The most commonplace form of internal quality control is the use of an AQC sample. Typically these are a matrix matched sample type, spiked with the analyte(s) of interest at a level equivalent to somewhere mid-range in the calibration curve. This concentration is known and should be consistent. Ideally the sample is analysed once per batch of samples, and is taken through the entire extraction process and analysis in the same way as a sample. The results are then calculated and plotted. Using statistically derived limits the performance of the result is assessed.
Ideally the result should be within ± 2 standard deviations of the mean/target value. Values outside of this constitute warnings, and results outside of ± 3 standard deviations are failures and require investigation. Given a pool of data with a normal distribution, it would be expected that a good size data set would have around 90-95 % of data passing between ± 2 standard deviations, with the remaining data points being classed as warnings or failures. The data points are recorded on a chart – commonly known as an AQC or Shewhart Chart – and monitored for trends.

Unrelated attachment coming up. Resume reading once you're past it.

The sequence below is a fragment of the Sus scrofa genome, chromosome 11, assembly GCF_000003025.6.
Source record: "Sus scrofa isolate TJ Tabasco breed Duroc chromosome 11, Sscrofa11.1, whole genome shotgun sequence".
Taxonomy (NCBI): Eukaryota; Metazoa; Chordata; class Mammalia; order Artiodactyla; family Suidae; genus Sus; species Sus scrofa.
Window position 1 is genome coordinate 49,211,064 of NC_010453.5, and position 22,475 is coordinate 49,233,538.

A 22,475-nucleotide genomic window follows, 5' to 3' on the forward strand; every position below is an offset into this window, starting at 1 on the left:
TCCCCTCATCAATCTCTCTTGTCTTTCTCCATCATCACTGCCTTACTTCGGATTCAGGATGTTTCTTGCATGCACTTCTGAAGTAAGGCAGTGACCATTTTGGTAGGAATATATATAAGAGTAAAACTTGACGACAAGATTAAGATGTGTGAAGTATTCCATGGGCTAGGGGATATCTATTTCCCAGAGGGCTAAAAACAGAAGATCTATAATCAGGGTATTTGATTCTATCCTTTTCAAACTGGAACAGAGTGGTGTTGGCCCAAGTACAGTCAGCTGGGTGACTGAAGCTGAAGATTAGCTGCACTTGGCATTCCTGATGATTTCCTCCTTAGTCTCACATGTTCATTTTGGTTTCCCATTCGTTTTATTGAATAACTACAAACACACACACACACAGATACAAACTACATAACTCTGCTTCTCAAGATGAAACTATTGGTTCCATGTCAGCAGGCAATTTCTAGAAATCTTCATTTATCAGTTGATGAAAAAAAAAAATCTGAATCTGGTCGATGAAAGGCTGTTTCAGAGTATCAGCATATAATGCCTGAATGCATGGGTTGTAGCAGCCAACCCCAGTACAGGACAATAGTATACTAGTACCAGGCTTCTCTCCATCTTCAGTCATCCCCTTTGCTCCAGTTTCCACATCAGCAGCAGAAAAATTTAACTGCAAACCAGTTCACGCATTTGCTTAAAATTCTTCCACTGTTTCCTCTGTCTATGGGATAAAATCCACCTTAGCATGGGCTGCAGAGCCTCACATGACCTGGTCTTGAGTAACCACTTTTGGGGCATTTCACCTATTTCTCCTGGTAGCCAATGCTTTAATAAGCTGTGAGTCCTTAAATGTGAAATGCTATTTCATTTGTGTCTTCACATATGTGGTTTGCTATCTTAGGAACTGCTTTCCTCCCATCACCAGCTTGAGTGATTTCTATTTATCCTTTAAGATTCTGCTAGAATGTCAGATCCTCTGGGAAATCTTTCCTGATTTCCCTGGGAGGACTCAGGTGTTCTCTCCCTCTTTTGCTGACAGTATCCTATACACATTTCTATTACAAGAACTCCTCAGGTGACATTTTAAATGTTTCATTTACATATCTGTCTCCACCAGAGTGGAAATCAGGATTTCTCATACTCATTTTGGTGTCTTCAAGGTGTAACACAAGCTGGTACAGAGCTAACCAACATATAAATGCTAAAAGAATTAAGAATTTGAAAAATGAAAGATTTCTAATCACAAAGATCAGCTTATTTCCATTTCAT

Generally each laboratory will define their own criteria for investigating a trend and when failed data may be reported, but some standards give clarity to this – such as MCERTS for soils. Charts must be submitted as part of a request for accreditation so that the assessment body can review the performance of the method. They are also pivotal in monitoring ongoing performance of a method within the laboratory environment.
External quality control
In order for a test method to be granted accreditation some form of external quality control should be submitted – usually this would be proficiency testing data. Proficiency testing data is considered to be the gold standard for external quality control. A wide range of schemes exists, a useful library of suppliers and schemes can be found on the EPTIS website. A laboratory should participate in schemes for all accredited analytes and their matrices, and it is good practice to participate in schemes for routine determinands which are not accredited.